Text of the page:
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Article
Interest, Ribit and Riba: Must These Disparate Legal Concepts Be Integrated or Is a More Nuanced Approach Appropriate for the Global Financial Community?
Banking Law Journal (2014)
  • Leonard Grunstein
Abstract
The Article provides a timely analysis of the recent defaults, bankruptcies and attempts at restructuring of Sha’ariah compliant financial products, including. the spectacular bankruptcy by a Sha’ariah compliant institutional lender, which threatens to undermine the very basis for these products. It discusses the structural issues exposed by these events as well as the inherent incompatibility between existing Sha’ariah products and the requirements of the capital markets. The success of the capital markets in the US in delivering low cost financing of homes and income producing properties is incomparable. Among the requirements for accessing the capital markets is the need for a pristine interest payment stream that is fully secured, with a priority lien on the collateral, and which is readily enforceable. Predictability is the key. Financial products, developed under other systems of law and practice that don’t yield the expected results achievable using the model satisfying the requirements of the capital markets are problematical. They may be denied ready access to the capital markets or be priced at a premium to traditional financial products satisfying the requirements of the capital markets. The Article traces the origin and development of the Sha’ariah prohibition against Riba, and explores relevant sources, including a number of Fatwas. It also discusses the earlier and parallel development of the Halacha prohibiting Ribit . This includes its successful adaptation over time to deal with changing economic conditions, such as permitting borrowers a means of ready access to the capital markets and the benefits of lower cost financing. There is also a discussion of the unique role banks or other entities play under the Halacha and the Sha’ariah when compared to an individual. It would appear that banks are not necessarily subject to the prohibition against Ribit or Riba, respectively. A survey of relevant cases under NY law (as well as certain cases in the UK and elsewhere) is also presented. Certain constitutional aspects of applying religious oriented laws are also explored. The Article suggests that a more nuanced approach is required that both recognizes and respects the traditions of each system of law and practice and yet permits ready access to the US capital markets. The article concludes with a proposed solution that is based on precedent within the Sha’ariah and Halacha. The solution is consistent with the author’s own experience in practice, in structuring such financial products, in a manner that is capital markets’ compliant.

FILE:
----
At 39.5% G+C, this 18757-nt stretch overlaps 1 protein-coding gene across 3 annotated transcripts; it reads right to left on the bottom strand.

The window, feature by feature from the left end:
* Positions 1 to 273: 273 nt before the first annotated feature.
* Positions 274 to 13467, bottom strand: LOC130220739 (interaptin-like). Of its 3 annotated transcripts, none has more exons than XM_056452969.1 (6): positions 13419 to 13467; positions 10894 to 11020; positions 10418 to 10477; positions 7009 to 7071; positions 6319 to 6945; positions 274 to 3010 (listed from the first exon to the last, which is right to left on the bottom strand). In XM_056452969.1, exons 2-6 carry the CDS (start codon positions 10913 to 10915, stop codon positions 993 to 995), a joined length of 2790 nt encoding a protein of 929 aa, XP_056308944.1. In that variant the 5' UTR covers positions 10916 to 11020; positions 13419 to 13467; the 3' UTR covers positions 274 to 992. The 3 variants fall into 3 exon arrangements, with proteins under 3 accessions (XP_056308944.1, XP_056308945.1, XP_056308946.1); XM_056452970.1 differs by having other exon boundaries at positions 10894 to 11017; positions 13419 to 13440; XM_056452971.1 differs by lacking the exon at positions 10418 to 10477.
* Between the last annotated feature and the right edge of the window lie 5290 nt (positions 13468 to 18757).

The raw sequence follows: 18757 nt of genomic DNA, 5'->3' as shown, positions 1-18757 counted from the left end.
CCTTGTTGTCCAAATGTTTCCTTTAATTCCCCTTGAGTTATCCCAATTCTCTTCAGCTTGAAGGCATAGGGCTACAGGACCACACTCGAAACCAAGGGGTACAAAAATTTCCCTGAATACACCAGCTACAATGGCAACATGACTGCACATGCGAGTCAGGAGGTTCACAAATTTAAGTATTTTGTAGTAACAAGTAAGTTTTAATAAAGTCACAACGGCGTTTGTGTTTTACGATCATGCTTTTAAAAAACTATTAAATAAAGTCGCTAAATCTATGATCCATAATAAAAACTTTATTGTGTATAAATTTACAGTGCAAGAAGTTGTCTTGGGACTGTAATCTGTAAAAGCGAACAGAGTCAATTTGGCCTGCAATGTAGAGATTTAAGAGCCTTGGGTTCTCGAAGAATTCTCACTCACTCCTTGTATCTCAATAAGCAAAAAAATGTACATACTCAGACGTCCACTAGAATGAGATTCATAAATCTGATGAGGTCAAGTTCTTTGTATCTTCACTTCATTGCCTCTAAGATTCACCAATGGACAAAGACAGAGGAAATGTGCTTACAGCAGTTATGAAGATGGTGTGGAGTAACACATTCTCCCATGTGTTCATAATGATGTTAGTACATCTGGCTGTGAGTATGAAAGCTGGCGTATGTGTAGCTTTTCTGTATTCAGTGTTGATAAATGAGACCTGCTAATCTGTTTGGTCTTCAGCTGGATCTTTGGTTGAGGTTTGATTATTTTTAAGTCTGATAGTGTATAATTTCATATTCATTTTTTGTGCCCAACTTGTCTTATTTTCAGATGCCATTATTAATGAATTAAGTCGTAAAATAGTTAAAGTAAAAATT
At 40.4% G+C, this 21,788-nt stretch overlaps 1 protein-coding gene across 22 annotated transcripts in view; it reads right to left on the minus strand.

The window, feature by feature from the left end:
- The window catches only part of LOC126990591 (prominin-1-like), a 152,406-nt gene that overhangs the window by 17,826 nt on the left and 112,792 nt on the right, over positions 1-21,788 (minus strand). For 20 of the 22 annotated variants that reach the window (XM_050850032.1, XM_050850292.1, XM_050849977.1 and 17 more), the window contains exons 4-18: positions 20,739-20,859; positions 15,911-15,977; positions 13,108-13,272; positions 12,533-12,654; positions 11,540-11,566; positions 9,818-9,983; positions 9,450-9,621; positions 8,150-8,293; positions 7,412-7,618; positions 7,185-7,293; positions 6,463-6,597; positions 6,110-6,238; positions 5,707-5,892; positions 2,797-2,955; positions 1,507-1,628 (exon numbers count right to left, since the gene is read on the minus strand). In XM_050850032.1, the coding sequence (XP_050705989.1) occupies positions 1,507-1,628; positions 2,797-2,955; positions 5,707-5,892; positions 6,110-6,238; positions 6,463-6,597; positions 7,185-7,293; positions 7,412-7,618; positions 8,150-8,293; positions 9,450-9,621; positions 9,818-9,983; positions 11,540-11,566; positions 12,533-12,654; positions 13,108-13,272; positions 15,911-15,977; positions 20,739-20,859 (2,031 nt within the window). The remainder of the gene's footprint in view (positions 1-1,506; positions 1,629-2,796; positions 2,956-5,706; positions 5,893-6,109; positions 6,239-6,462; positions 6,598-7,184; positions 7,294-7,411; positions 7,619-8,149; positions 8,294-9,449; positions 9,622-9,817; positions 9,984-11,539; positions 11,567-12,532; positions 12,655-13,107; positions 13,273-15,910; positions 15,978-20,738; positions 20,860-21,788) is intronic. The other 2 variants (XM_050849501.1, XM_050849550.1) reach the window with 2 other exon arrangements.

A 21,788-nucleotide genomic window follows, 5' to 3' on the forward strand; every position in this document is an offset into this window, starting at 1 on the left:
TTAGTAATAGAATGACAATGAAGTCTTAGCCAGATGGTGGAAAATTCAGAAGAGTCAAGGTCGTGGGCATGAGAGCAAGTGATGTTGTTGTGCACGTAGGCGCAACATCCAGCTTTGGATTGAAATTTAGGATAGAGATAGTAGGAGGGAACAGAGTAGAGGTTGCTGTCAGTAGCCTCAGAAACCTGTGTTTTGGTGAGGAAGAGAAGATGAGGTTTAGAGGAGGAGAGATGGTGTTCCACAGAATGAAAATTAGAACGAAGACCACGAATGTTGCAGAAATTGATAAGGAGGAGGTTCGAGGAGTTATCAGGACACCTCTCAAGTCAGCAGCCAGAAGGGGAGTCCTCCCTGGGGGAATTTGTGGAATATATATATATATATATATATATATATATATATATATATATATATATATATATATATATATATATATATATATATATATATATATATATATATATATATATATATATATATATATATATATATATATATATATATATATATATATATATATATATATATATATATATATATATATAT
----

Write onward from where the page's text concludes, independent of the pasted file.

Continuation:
Keywords
  • Interest,
  • Riba,
  • Ribit,
  • Sha’ariah Compliant,
  • Capital Markets,
  • Heter Iska,
  • Sukuk,
  • Ijara,
  • Murabaha,
  • Fatwa.
Publication Date
Spring 2014
Citation Information
Leonard Grunstein. "Interest, Ribit and Riba: Must These Disparate Legal Concepts Be Integrated or Is a More Nuanced Approach Appropriate for the Global Financial Community?" Banking Law Journal (2014)
Available at: http://works.bepress.com/leonard_grunstein/5/